Aspirin wards off bowel cancer and strokes
A low daily dose of aspirin could ward off bowel cancer, even for those not at high risk of the disease, according to a study reported in the Sydney Morning Herald. The study found a 24% reduced risk for people taking the drug daily for 3‒5 years which rose to 31% for those taking the drug for 5‒10 years. The Sydney Morning Herald also reported that Australian research shows aspirin can reduce strokes and heart attack.
Call for senate inquiry into deregistration
Federal MP Warren Entsch is calling for a Senate inquiry into the Royal Australasian College of Physicians’ power to influence whether or not doctors recruited from overseas can be registered to practise here, according to the ABC. The call follows the recent deregistration of UK-trained cardiologist Dr Roger Chatoor. Also, international medical graduates who moved to Australia before 2008 are now required to sit a uniform national test which, according to another ABC report, some are failing.
Measles outbreak alert
Health authorities are asking those born during or after 1966 to check if they received two doses of MMR (measles–mumps–rubella) vaccine amid a spate of measles outbreaks across the eastern seaboard, according to the ABC. It reported that doctors are worried that a pandemic in South Africa during the World Cup is spreading across the Indian Ocean.
Fluvax side effects worse than the flu
Public health experts want an independent body to monitor drug safety following an analysis of the flu vaccine that showed young children were more likely to end up in hospital from its side effects than they were from the disease itself, according to the Sydney Morning Herald. The analysis also raises concerns about the Therapeutic Goods Administration’s assessment of the vaccine which caused more than 1000 adverse responses in children under five.
Ambulance queue reached crisis point
Western Australia’s health system reached crisis point on Wednesday when more than half of Perth’s ambulance fleet were forced to wait outside hospitals because of overcrowding, the ABC reported. At one point, 26 ambulances were ramped outside major public hospitals, according to the report. Emergency measures were taken including cancelling some non-urgent surgeries.
Means testing of private rebates revived
THE Gillard government is planning to reintroduce into Parliament a means test on the 30% private health insurance rebate, according to a report in The Australian. The paper said the means test would start at an annual income of $75 000 for singles and $150 000 for couples.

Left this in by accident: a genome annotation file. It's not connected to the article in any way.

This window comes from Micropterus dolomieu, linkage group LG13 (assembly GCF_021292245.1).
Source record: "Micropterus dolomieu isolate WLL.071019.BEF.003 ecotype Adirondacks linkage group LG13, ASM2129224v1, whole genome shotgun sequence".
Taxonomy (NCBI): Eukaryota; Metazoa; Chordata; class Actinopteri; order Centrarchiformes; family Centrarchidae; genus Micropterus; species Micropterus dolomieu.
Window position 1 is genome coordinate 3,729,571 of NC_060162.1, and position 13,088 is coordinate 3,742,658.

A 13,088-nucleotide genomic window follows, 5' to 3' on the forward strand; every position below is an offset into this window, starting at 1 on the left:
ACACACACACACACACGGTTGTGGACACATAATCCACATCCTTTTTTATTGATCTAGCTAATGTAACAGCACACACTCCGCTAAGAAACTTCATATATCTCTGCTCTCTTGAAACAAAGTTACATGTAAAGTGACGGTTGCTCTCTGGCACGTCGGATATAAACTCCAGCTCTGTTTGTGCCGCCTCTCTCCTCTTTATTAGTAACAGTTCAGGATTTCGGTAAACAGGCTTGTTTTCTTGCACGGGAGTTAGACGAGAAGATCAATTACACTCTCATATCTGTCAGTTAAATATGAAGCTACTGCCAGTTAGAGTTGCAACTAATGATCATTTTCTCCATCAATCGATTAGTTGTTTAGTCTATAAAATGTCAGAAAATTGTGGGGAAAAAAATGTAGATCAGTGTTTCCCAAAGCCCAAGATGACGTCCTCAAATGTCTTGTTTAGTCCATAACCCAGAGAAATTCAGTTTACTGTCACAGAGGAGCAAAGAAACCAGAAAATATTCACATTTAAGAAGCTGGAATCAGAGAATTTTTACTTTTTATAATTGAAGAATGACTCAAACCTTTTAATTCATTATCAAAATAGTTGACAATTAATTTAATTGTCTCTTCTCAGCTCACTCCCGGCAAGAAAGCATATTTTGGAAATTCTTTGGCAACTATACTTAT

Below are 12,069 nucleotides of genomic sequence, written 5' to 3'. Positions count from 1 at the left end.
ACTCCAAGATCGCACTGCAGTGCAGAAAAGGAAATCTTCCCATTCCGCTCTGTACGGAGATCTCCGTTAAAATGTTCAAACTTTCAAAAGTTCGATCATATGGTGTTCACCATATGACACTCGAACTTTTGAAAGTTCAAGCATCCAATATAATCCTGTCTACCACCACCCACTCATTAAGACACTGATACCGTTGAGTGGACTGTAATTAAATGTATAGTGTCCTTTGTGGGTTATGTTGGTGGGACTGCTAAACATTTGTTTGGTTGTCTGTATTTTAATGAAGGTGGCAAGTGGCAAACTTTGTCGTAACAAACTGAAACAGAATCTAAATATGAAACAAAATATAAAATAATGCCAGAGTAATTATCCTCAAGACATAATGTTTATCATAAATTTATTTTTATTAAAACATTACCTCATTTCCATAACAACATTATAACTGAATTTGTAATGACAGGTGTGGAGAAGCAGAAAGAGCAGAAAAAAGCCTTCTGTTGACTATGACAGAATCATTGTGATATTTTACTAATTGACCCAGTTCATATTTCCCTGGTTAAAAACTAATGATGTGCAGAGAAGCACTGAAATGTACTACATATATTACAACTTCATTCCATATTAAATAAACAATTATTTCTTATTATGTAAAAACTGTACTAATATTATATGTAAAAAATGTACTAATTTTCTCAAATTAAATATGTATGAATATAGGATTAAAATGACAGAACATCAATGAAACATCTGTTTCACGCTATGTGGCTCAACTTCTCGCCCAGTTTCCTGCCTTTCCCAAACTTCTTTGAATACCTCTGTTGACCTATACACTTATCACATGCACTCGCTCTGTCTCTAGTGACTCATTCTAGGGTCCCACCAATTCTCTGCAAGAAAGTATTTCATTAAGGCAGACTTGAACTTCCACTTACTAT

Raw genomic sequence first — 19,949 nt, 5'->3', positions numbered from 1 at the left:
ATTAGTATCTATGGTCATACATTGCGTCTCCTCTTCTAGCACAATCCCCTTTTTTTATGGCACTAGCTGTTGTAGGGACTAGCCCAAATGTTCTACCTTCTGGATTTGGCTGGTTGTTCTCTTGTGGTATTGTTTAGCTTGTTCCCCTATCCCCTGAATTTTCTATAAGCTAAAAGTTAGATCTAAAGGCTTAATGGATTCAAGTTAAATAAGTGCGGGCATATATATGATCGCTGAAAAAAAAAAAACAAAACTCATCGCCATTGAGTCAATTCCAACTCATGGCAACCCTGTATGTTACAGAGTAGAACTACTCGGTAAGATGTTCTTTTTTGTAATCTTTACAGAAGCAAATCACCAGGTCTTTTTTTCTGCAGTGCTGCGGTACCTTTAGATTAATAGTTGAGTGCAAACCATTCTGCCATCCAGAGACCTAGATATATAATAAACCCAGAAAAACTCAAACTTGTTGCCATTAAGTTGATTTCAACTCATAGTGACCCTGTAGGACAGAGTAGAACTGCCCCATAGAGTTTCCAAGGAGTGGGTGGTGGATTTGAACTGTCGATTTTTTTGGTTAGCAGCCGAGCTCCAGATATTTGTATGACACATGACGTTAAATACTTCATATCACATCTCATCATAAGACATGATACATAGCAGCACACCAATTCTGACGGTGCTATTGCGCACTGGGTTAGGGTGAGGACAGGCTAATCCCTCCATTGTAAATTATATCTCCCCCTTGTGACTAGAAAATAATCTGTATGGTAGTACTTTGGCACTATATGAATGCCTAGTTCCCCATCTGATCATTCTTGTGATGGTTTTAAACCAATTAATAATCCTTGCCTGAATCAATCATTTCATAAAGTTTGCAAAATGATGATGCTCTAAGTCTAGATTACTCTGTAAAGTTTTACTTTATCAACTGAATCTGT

Victorian state hospitals fail seriously ill patients
A state government report shows that an increasing number of Victoria’s sickest patients are waiting too long for urgent surgery because hospitals cannot keep up with demand, according to The Age. The report said that, in the past financial year, 63 people with serious health problems, including heart, lung and brain conditions, waited longer than the government’s 30-day benchmark for urgent procedures.
Fertility tourism warning
A large increase in the availability of fertility treatments in the developing world has not been matched by clinical and safety standards, fertility experts are warning. According to the ABC, a recent report says one-third of the 103 nations surveyed with IVF (in-vitro fertilisation) services operate without legislative or voluntary guidelines.
Childbirth causes PTSD in 6% of mothers
Research from Griffith University has found that 6% of Australian women go on to develop post-traumatic stress disorder after giving birth, according to the ABC. Difficult or distressing births could have a profoundly negative effect on the mother, it reported.
Australian joins hip replacement lawsuit
Last month, a high failure rate forced Johnson and Johnson to make a worldwide product recall of its artificial hip, and a Brisbane man is the first Australian to join a potential multimillion-dollar US lawsuit relating to the recall. According to an ABC report, the man says he will have the faulty device replaced next month because he has been told he is at risk of major complication.
Posted 20 September 2010